What makes a book a page-turner? When I'm in the office, I have lots to do: read PC Gamer, Harper's Magazine, Science, Nature, or even the random professional journal; surf blogs; catch up on my bottomless chart basket; feed the frogs. And I see patients, too. That's why it's always remarkable when I find a book that demands I keep reading it no matter what. I'll squeeze in a half hour of reading time before the patients roll in, five or ten minutes between patients, and my lunch break, all to finish the damned book. This is uncommon enough that I can count these books on one hand.1. Harvest, by Tess Gerritsen (1997) My thanks go to Paperback Writer for pointing me towards doctor-turned-author Tess Gerritsen. Ms. Gerritsen's blog piqued my interest, so I sniffed around locally for her books and found her first novel, Harvest, in our local library. I finished Harvest today. At last I can get back to PBW's Afterburn, Lilith's book, and my next assignment for Tangent. What it's about: Abby DiMatteo has it all. Though only a second year surgical resident at Boston's Bayview Hospital, her career seems set. Her boyfriend, transplant surgeon Mark Hodell, has put a good word in for her with 'the team' (think The Firm, and you'll be on the right track). Provided Abby continues to be a model resident, she's a shoe-in for a cardiothoracic fellowship and eventual inclusion in Bayview's transplant team. Too bad these bastards are EVIL. Why it's a page-turner: Despite a few first novel warts, Harvest zips along. I'd figured out every angle on the mystery long before Abby, but I didn't care. I had to see the bad guys get punished. The only thing that cheeses me more than an immoral, unethical doctor is a whole bunch of immoral, unethical doctors. I also wanted to know how low Gerritsen would bring her protagonist. (Answer: pretty damned low.) By the end, you'll be gritting your teeth and wetting your pants cuz you forgot to go potty. What have I learned from this? Sympathetic protagonist + nasty-assed despicable villains = compulsive reading experience 2. The Constant Gardner by John le Carre (2001) Le Carre novels rarely have traditional villains, and The Constant Gardner is no exception. Here, le Carre takes aim at 'Big Pharma', the major multinational pharmaceutical industries who put profit before patients. What it's about: Midlevel British diplomat Justin Quayle tends to his garden and seems content to drift through life. When his beautiful young wife Tessa is found naked, raped, and dead near Kenya's Lake Turkana, Quayle wakes up. More than that -- he's on fire. He slips the grasp of Britain's home office and begins a one-man crusade to discover the truth behind Tessa's death and achieve some degree of justice (vengeance?) for her. Why it's a page-turner: No one nails characterization like le Carre. His characters live for me like no other author's. In Justin Quayle, le Carre gives us a lost man desperately searching for meaning in his life. Even if you're put off by the author's left-leaning bias against Big Pharma, you should still appreciate Justin's inner journey. What have I learned from this? Character, character, character. Justin is a living, breathing human who needs to know the truth the way the rest of us need oxygen. Le Carre is so good at his craft that we feel Justin's compulsion, too. 3. Wake in Fright by Kenneth Cook (1961) I learned about Wake in Fright from the Rara Avis list, "a mailing list devoted to the discussion of hardboiled and noir writing." And oh boy are they ever -- devoted, that is. You'll see occasional discussions of film adaptations, but 99% of the discussion concerns HB/N novels and authors. Wake in Fright is one of those stories that starts slow, but never stops gaining momentum. By the end, you'll feel sledgehammered. One of the Amazon reviewers calls it "the Australian Heart of Darkness." This is a little hyperbolic, but only a little. Deliverance would be another apt comparison. What it's about: John Grant teaches in a one-room schoolhouse in a tiny outback village that makes "boonies" look like metropolises. He's saved enough money to take a six week vacation, and wants more than anything to visit his girl in Sydney. First stop on his journey is Bundanyabba -- "the Yabba" to locals. It's very nearly his last stop. Before long, he's lost his money and his soul. Why it's a page-turner: All this poor bastard wants is to get to Sydney. Cook dishes out setback after setback in the form of beer, gambling, an incredible kangaroo hunt, and more beer. Throughout, the desolation and loneliness of the outback are palpable and terrifying. The Yabba's natives are desperate, creepy. Like Grant, you'll want to flee these people and their land. You'll want to claw your way back to civilization. What have I learned from this? Just like it says in the how-to books. Start with a likable protagonist, make him want something badly, then throw obstacle after obstacle in his path. It helps to have a killer setting and memorable supporting characters. Finally, when your protag is busy eating dust, kick him in the nuts and drive him lower still. Lest you blokes think I only go apeshit over protag-against-all-odds stories, here are two ensemble stories to round things out. 4. Legend, by David Gemmell (1994) I don't read much fantasy. How Legend ended up in my fat hairy paws I can't recall, but if ever there was a story that could make me want to write fantasy, it was this one. Well, The Black Company (see below) made me feel that way, too. What it's about: Geography has made the fortress of Dros Delnoch a bottleneck protecting the Drenai from the aggressive northern tribe, the Nadir. But manpower is wanting at Dros Delnoch, the leadership is even worse, and the Nadir are on the march. The Drenai's only hope is the legendary Druss, a warrior who has never lost a battle. Problem is, he's old. Really old. Why it's a page-turner: Gemmell takes a host of likable characters and puts them in a conflict they can't possibly win. This creates a mounting tension as the Nadir approach, lay siege, and vanquish one retaining wall after another. The siege warfare in this novel is so well drawn that I felt disappointed by the siege in The Two Towers. I recall kvetching to Karen, "They call that a siege?" What have I learned from this? I think Sol Stein may have come up with (or at least popularized) the idea of the crucible: an inescapable, conflict-riddled environment the hero willing enters and cannot leave until he resolves the story's main conflict. See this post on Eternity Road for a great discussion on the crucible. Legend derives its power, its glorious page-turnability, from Gemmell's masterful application of this dramatic principle. 5. The Black Company, by Glen Cook (1984) One day, the Rara Avis crowd had a chat on hardboiled SF novels. That led to a discussion of hardboiled fantasy, and The Black Company came up. The raves were ravy enough that I bought a copy forthwith. This is not a perfect novel. Cook does something unforgivable: he kills off one of his best characters. I'm still scratching my head over that. Nevertheless, I love this book. When I think narrative drive, The Black Company is the first thing that comes to mind. What it's about: For hundreds of years, the Black Company has sold its services to the highest bidder. They're mercenaries, and their only ethical code has been to serve the guy who writes the check . . . until now. Their current employer, the Syndic of Beryl, is bound to fall to the rebellious Blues. If the Company stands by the Syndic, they will all die. A mysterious, powerful wizard from the north offers them alternative employment, and the Company jumps at the offer. But who -- or what -- are they serving now? Why it's a page-turner: Forget the 800-page, Tolkienesque, richly textured world so cherished by most fantasists. Cook sacrifices depth for the sake of momentum. The Black Company has no shortage of action, plot twists, or fascinating characters -- male and female, bad and not-so-bad. Which reminds me: forget good vs. evil. In The Black Company, we have bad vs. evil. Moral ambiguity prevails here. And another thing. Cook starts out with hardboiled characters whom you wouldn't want to meet in a dark alley. Their main redeeming features are their humor and their devotion to one another. Before you've had much chance to be jaded by their toughness, they're frightened silly by a monstrous threat which nearly destroys them. Next, we meet the one person who can master that threat. Next, we meet the supernatural being who gives that person his commands. It's called upping the ante . . . but you knew that, right? I've mentioned the nonstop rapid-fire action, but I haven't even touched on the Fourth of July-style magic battles, the unique villains, or the seriously weird love affair. What have I learned from this? Keep your story moving. Build each character, each scene with the smallest number of details necessary to provide substance. Give your readers credit: they have imaginations. You don't have to paint every last stroke. Up the ante. Keep the mind candy flowing; if your reader encounters a steady stream of action, humor, and snappy dialog, he'll keep turning the page because he knows there's more to come.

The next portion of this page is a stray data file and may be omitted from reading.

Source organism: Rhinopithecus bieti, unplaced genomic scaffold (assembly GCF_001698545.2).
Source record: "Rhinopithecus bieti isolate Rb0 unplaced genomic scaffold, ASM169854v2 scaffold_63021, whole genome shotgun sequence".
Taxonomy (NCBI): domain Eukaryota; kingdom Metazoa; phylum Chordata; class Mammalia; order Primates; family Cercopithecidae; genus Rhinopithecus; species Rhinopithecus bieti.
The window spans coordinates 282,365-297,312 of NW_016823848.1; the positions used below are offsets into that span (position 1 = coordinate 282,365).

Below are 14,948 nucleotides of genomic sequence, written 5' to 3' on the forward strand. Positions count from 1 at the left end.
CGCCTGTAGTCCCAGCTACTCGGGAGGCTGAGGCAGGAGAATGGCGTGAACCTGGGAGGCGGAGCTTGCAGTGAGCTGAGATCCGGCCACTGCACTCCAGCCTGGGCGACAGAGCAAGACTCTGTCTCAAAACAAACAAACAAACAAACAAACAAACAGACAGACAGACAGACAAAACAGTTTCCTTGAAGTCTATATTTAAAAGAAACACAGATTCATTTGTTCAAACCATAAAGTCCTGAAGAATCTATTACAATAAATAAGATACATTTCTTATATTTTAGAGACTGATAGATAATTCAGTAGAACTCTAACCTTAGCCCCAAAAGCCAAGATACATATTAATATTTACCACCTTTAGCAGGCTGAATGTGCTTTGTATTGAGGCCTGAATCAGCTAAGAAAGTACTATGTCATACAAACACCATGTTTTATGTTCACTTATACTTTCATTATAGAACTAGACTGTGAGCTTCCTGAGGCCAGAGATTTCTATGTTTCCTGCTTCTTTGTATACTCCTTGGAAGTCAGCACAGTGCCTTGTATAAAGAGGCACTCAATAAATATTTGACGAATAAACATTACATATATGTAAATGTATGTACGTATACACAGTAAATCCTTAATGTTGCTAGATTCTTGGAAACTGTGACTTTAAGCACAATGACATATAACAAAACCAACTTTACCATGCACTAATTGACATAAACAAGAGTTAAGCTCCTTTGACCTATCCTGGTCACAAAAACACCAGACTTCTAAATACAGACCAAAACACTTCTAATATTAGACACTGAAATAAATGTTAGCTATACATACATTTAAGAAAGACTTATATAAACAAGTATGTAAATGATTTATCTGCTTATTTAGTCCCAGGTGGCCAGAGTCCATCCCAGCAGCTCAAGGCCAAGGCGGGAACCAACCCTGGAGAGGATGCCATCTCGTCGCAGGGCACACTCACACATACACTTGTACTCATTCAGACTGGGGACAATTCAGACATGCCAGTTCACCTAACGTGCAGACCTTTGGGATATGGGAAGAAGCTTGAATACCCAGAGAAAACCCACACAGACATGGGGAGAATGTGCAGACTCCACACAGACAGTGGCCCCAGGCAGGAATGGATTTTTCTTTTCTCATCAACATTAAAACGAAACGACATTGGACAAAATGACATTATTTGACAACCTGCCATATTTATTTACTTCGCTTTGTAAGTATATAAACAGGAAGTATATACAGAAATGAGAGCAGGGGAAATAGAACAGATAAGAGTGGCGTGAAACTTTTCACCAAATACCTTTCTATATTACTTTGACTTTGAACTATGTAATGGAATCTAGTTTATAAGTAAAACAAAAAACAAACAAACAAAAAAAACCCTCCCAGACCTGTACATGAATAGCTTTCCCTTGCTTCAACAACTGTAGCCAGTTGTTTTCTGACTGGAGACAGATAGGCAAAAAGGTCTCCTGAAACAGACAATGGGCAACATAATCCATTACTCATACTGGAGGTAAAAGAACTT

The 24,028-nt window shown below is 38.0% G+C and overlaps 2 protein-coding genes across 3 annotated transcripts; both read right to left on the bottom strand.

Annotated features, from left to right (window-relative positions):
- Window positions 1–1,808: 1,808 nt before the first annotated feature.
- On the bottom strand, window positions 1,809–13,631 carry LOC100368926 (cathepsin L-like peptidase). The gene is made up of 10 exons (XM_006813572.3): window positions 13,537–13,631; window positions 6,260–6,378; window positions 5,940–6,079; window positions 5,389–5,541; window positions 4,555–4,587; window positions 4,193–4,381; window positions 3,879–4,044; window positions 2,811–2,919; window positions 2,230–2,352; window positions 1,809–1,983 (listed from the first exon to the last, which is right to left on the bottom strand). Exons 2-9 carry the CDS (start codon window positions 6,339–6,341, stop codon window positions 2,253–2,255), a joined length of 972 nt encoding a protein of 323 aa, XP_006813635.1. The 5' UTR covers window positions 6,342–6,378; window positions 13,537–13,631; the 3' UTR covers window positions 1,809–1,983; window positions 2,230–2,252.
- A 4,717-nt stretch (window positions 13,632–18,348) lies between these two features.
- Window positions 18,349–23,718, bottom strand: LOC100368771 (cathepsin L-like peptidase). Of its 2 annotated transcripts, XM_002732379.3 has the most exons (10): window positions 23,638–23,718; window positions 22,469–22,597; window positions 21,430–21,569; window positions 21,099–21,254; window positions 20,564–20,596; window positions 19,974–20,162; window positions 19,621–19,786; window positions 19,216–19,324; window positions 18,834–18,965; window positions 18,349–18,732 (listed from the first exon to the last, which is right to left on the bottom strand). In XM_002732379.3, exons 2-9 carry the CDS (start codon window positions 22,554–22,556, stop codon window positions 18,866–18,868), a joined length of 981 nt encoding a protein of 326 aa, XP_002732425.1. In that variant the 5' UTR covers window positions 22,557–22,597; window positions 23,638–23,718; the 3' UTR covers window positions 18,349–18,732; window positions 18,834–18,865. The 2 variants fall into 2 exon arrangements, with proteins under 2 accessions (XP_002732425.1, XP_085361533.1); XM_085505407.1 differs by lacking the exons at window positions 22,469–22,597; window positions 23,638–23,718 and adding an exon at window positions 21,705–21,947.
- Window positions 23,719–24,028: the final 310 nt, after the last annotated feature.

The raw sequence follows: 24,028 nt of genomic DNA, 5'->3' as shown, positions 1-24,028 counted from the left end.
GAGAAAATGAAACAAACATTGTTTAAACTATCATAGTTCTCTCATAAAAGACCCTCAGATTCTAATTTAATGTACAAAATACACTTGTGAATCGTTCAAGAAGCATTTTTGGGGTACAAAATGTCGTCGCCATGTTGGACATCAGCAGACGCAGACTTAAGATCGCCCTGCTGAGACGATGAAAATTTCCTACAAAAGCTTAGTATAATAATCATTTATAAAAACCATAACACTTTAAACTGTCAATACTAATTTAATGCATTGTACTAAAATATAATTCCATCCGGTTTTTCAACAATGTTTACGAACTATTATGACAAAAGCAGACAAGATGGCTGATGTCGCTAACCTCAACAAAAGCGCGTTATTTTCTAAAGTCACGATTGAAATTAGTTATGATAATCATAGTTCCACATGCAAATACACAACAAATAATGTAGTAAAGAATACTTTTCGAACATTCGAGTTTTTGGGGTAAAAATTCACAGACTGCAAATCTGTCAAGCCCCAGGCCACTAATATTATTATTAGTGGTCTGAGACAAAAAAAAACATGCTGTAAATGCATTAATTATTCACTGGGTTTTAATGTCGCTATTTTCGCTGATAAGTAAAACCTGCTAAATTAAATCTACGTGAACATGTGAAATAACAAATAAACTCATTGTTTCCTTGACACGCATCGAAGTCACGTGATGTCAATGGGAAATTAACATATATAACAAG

***I hope I've given you folks a few things to think about. Now, since I feel like I'm crawling with cat fleas, I think I'll take a shower ;o) D.